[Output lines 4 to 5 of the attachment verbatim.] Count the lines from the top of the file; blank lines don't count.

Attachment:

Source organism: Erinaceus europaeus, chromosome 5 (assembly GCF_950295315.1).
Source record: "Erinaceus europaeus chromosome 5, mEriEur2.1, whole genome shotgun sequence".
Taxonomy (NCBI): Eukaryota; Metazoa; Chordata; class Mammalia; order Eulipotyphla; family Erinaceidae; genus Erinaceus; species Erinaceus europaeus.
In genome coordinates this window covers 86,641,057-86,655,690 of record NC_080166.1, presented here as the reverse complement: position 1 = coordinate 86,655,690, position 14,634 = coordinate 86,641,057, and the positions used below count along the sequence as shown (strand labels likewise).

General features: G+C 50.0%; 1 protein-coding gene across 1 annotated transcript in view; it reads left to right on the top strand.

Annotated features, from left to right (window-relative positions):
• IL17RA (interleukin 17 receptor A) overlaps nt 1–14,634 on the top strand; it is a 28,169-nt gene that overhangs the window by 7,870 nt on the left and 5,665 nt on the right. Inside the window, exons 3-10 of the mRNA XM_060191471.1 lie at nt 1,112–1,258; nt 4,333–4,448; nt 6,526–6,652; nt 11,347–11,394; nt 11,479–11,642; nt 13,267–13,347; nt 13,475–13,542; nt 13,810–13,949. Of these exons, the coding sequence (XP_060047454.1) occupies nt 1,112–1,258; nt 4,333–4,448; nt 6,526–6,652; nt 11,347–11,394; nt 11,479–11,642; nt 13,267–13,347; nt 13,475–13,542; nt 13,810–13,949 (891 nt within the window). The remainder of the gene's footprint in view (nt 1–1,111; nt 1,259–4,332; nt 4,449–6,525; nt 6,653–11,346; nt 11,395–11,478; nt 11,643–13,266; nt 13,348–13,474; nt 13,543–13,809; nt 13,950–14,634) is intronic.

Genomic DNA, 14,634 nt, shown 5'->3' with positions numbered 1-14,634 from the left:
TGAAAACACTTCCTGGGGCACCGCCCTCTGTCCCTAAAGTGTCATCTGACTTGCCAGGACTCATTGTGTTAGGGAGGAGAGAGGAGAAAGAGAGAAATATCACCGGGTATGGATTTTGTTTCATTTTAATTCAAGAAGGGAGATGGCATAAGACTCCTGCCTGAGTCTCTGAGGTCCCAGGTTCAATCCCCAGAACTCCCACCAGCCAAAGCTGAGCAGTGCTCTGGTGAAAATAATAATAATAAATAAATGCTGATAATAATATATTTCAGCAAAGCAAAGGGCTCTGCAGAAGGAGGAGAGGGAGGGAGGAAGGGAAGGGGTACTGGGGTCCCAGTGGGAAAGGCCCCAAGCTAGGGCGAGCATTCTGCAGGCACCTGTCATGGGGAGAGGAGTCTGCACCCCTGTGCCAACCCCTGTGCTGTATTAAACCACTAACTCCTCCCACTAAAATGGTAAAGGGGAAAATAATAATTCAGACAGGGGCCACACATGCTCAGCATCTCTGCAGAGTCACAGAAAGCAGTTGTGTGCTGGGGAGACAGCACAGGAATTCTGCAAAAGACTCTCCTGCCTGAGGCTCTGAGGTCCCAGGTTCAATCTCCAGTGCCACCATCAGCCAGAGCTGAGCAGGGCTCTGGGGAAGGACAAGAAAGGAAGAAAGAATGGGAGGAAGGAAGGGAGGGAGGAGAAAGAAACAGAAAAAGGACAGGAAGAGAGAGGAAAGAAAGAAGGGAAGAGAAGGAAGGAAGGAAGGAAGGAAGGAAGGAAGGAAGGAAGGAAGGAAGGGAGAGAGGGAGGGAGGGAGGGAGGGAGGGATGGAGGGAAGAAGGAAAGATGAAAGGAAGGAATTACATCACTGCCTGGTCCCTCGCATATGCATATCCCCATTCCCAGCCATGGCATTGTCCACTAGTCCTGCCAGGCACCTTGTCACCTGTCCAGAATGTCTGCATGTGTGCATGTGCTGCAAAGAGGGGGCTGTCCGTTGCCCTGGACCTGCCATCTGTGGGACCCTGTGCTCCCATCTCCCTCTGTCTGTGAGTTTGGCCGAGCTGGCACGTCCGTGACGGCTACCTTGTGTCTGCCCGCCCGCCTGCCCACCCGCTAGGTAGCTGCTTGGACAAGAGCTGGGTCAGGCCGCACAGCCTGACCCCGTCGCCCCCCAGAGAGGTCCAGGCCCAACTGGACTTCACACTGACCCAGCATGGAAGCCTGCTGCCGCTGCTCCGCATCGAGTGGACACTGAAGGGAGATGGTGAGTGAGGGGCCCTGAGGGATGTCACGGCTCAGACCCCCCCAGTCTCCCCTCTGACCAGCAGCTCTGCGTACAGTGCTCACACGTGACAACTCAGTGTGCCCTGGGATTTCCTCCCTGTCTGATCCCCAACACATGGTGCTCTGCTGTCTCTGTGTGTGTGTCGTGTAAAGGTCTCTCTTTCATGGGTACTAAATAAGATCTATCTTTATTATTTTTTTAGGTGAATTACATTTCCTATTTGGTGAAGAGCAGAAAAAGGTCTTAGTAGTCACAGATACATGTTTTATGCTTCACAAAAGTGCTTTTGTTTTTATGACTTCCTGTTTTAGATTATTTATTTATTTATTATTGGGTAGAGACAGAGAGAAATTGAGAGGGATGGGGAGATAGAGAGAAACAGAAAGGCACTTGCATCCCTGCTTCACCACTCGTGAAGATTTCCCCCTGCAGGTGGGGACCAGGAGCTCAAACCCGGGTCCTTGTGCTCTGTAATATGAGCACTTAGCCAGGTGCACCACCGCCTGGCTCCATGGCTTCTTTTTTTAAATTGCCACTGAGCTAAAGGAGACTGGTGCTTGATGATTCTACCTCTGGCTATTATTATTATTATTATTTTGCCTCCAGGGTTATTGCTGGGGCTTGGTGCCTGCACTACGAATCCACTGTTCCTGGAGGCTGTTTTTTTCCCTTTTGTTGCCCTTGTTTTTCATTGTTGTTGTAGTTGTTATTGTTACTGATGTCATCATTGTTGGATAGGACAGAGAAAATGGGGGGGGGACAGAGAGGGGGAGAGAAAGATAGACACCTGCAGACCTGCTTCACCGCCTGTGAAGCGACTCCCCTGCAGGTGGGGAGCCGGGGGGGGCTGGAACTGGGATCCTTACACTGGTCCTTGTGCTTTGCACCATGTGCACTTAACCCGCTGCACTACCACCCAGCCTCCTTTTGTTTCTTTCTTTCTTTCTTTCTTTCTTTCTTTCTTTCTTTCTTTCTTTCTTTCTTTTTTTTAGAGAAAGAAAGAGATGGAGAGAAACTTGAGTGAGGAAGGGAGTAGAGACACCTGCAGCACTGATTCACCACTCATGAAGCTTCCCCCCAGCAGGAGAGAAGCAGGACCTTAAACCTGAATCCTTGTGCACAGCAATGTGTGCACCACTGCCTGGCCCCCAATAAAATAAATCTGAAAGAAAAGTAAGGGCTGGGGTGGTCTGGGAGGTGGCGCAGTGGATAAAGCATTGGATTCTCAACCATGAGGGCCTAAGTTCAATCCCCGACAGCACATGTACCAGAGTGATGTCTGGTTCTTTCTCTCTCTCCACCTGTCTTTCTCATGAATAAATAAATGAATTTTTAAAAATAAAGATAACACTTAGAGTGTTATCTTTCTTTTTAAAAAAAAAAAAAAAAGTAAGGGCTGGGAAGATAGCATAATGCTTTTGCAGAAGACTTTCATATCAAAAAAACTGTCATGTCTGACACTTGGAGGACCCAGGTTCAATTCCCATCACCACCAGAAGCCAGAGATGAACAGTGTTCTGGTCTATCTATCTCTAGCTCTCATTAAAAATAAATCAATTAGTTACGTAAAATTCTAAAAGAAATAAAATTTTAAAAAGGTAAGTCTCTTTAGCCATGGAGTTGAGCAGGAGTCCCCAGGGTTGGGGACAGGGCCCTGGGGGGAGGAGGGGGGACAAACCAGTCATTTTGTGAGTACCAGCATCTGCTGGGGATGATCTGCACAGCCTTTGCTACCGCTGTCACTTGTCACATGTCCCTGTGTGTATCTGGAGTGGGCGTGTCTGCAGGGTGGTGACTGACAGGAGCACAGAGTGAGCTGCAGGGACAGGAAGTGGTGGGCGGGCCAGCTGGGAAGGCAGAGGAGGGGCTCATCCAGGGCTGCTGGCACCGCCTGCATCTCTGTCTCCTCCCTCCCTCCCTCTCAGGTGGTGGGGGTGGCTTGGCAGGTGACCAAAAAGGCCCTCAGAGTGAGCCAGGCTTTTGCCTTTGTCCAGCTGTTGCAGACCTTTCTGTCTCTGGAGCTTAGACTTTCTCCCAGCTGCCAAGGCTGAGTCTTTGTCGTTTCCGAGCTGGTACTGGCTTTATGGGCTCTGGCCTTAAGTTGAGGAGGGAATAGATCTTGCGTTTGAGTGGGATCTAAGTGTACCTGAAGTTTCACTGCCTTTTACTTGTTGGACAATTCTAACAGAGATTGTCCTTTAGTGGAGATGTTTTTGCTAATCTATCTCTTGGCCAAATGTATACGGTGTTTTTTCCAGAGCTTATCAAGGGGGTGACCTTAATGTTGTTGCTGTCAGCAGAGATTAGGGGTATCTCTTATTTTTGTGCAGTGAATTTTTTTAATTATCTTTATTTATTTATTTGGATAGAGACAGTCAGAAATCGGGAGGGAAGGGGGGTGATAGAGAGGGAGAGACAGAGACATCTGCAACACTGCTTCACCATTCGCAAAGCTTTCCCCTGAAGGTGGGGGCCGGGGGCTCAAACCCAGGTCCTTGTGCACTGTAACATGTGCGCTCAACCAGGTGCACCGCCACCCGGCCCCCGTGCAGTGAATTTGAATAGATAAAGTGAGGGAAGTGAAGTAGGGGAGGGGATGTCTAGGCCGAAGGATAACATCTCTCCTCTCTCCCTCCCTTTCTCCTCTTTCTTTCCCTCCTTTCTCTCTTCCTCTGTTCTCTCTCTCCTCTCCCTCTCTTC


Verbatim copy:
In genome coordinates this window covers 86,641,057-86,655,690 of record NC_080166.1, presented here as the reverse complement: position 1 = coordinate 86,655,690, position 14,634 = coordinate 86,641,057, and the positions used below count along the sequence as shown (strand labels likewise).

General features: G+C 50.0%; 1 protein-coding gene across 1 annotated transcript in view; it reads left to right on the top strand.